Tag Archives: veggie

Butternut Squash, Feta and Spinach Roast

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With all this windy, cold weather, I was in the mood for some nice comfort food tonight; a tender beef stew maybe, or simply sausages and mash. Unfortunately, I didn’t have time to go the the butcher’s at the weekend, so I am having to rely mostly on vegeterian options this week.

I am, and forever will be, a committed carnivore, but I really enjoy a meat-free option every once in a while. Having no meat in the house usually forces me to step out of my comfort zone a little bit, and find interesting ways to cook vegetables.

This is one of my favourite meat-free dishes; it is quick enough to prepare on a weeknight after work, and it features feta which I adore. It is easy to substitute some of the ingredients depending on what you have available (parsnips, sweet potatoes or turnips work very well here too).

If you don’t fancy pumpkin seeds, try some toasted flaked almonds or cashew nuts instead.

You will need (for 2):

4 tbsp olive oil

1 tsp thyme

A few pinches chili flakes

1 butternut squash

2 large carrots

1 large onion

3 garlic cloves

2 handfuls spinach leaves

200 g feta

3 tbsp pumpkin seeds

Method:

Preheat your oven to 220ºC/ fan 200ºC / gas 7.

Peel the butternut squash, cut in half. Scoop out the seeds and membrane with a teaspoon, discard. Cut the flesh into cubes (roughly 2 cm). Peel the carrots and cut into thick slices.

Peel the onion and cut into rough 1 cm cubes. Peel and crush the garlic.

In a roasting dish, mix the squash, carrot, olive oil, thyme and chili. Use your hands to mix thoroughly so the veg is well covered with the oil and flavourings. Bake for 20-30 min or until tender.

Meanwhile, wash and drain the spinach. Chop the feta.

When the vegetables are cooked, add the feta, spinach and pumpkin seeds to the dish, mix briefly, and return to the oven for 5 min.

Serve with some crusty bread.

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Another “No Cheese” Rant: Authentic Gratin Dauphinois

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I was fortunate enough to spend 3 years studying in Grenoble, in a part of the French Alps called the Dauphiné. And it just so happens that this region is the birthplace of Gratin Dauphinois (or dauphinoise potatoes as it is called in English).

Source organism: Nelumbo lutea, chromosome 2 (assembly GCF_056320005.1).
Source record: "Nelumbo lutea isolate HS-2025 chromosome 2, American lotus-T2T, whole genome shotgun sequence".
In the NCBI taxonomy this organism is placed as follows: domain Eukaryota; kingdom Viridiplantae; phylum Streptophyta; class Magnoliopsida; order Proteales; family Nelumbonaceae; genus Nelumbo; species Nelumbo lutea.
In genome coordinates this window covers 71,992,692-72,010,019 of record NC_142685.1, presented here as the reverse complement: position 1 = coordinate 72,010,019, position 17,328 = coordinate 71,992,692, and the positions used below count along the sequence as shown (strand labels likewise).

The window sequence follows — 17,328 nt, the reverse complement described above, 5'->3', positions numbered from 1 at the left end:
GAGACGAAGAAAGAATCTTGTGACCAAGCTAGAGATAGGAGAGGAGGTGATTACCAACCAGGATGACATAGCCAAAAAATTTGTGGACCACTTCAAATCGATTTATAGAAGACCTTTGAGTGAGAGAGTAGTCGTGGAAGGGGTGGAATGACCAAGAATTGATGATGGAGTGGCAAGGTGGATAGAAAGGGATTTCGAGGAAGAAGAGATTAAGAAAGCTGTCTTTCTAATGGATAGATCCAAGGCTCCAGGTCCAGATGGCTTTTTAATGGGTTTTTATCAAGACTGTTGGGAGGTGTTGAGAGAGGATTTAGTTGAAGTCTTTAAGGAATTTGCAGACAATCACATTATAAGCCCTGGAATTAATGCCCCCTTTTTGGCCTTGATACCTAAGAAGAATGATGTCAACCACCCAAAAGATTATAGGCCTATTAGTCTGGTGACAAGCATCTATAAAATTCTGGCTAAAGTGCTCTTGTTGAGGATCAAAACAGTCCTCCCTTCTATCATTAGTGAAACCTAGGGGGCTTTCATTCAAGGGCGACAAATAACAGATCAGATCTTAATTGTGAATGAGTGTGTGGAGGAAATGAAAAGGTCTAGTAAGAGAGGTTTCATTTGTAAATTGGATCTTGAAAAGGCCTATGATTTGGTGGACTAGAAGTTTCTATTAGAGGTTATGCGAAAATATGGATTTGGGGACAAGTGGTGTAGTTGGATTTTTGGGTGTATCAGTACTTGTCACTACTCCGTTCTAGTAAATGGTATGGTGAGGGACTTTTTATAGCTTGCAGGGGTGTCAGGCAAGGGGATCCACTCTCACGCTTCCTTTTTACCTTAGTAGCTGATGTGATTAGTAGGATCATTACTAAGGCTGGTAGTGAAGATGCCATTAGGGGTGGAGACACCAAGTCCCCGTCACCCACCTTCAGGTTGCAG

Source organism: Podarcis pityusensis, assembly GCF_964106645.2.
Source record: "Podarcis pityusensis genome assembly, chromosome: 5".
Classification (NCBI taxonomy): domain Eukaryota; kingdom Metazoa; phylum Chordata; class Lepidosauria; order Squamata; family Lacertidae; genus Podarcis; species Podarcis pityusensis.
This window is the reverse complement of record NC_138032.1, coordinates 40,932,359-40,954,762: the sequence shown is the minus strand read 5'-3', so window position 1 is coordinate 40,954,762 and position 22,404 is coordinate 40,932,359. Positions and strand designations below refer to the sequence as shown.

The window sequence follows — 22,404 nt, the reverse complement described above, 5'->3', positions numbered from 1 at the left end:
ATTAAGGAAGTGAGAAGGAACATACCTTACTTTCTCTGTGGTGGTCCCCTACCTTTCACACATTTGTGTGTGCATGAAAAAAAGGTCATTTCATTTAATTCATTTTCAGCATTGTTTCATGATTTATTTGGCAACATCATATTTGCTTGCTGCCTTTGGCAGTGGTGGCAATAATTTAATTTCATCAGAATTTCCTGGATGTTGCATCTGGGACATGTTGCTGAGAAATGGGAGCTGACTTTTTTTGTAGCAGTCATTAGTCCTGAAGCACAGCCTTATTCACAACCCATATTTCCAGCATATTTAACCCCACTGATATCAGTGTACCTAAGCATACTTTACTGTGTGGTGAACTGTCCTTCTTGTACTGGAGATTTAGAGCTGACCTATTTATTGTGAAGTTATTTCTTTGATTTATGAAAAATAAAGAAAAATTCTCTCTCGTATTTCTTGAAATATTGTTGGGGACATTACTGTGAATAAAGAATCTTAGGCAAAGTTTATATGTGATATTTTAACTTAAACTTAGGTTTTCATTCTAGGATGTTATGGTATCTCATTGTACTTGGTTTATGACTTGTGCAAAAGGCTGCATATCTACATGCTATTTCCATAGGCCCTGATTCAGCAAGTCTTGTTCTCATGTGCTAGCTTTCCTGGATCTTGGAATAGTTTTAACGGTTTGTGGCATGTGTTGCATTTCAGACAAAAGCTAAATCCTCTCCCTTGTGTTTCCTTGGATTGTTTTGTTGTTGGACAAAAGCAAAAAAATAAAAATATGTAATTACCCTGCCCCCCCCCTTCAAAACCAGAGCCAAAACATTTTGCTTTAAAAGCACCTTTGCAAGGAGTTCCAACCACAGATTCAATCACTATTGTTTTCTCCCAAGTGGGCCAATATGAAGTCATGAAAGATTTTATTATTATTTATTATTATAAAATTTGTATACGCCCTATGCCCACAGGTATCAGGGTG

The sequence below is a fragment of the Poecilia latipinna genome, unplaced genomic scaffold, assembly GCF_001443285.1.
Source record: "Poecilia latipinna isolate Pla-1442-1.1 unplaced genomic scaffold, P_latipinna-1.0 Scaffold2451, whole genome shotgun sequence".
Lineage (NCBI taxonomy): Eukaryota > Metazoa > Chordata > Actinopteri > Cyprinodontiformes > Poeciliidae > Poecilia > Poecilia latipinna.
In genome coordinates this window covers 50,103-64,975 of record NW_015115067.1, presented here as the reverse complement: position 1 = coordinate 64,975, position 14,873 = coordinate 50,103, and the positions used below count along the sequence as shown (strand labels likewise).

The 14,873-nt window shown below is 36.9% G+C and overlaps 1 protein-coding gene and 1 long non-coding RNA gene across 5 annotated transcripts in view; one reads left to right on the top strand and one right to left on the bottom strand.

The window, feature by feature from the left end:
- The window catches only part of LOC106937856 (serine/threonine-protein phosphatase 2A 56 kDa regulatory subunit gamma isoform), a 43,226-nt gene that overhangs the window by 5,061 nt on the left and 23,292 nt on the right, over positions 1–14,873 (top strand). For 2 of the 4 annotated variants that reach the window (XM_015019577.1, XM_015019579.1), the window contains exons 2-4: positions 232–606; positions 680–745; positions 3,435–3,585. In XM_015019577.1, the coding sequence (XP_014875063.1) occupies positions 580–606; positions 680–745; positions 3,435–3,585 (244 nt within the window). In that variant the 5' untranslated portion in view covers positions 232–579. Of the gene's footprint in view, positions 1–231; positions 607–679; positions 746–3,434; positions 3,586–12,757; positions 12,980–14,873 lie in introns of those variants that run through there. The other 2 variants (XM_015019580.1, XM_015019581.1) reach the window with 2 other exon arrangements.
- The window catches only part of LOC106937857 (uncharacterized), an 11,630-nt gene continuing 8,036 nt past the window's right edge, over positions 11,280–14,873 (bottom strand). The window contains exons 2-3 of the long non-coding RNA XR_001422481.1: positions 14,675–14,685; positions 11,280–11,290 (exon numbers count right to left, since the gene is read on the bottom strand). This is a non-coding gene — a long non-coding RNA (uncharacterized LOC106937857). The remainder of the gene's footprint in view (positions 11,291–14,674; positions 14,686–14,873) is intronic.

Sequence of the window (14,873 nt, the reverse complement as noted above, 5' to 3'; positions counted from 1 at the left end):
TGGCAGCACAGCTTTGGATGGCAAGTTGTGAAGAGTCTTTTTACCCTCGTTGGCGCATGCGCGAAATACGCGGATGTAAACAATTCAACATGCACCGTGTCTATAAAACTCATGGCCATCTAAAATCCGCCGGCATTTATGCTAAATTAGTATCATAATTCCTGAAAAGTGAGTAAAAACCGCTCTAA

When I say that I was “fortunate”, it is because at the end of these wonderful 3 years, I headed back home with the recipe for Gratin Dauphinois in my back pocket (and a Master’s Degree in Business, but who cares? You can’t eat a degree).

Now, for those of you who read my Quiche Lorraine post, you will know that I don’t like it one bit when people mess with a beautifully simple recipe. This also applies to Gratin Dauphinois. THERE IS NO CHEESE IN IT, just potatoes, milk, cream, eggs and seasoning. That is all you need!

This gratin is perfect as a side dish with roast meats, or as a main with a few slices of cured meats.

You will need (for 4):

About 1.2 kg potatoes
2 eggs
750 ml milk
4 tbsp double cream
1 clove garlic
100g butter + extra for the dish
Nutmeg
Rosemary
Salt
Pepper

Method:

Preheat the oven to 200 C/ fan 180C/ gas 6-7.

Peel the garlic and cut in half. Rub the cut side over the bottom and sides of a large oven dish. Butter the dish.

Peel and wash the potatoes, then cut into 2mm slices.

In a large jug, beat the eggs, then add the cream and milk. Season.

Put a layer of potato slices over the bottom of the dish (you don’t need to be neat), then pour some of the milk mixture over it. Repeat until the dish is full or you have used up all the ingredients.

Season, sprinkle some grated nutmeg on top, and some rosemary. Dot small pieces of the butter all over.image

Bake for about 45 min or until golden and cooked through.

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Filed under Mains, Sides, Vegetables, Vegetarian

The poor, un-sexy globe artichoke

Globe artichokes are not sexy. They are not fashionable, and rather hard to find in Britain. Most people I know have never tried one.

Why is this? Does the name put people off, I wonder, with its suggestion of choking? Or is it its large, tight leaves and almost Jurassic appearance?

Whichever way, I think it is a real shame. Artichokes are delicious, nutricious and easy to prepare, and they should be a lot more prominent on people’s shopping lists.

Now just to be clear, I do NOT hold shares in any artichoke-growing conglomerate. I am not here to brainwash anyone into eating artichokes. To me, they are simply a taste of my childhood, and I think it would be nice if more people gave them a chance.

The best way to cook them is to steam them. So dig out your pressure cooker, and after just a few simple steps, you will be ready to enjoy this little treat.

Here’s how:

Snap off the stalk, and steam for around 22 min (slightly more if your artichoke is large)

Place in a shallow bowl, and pull out the tougher leaves around the
base.

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You are now ready to enjoy the first part: the leaves.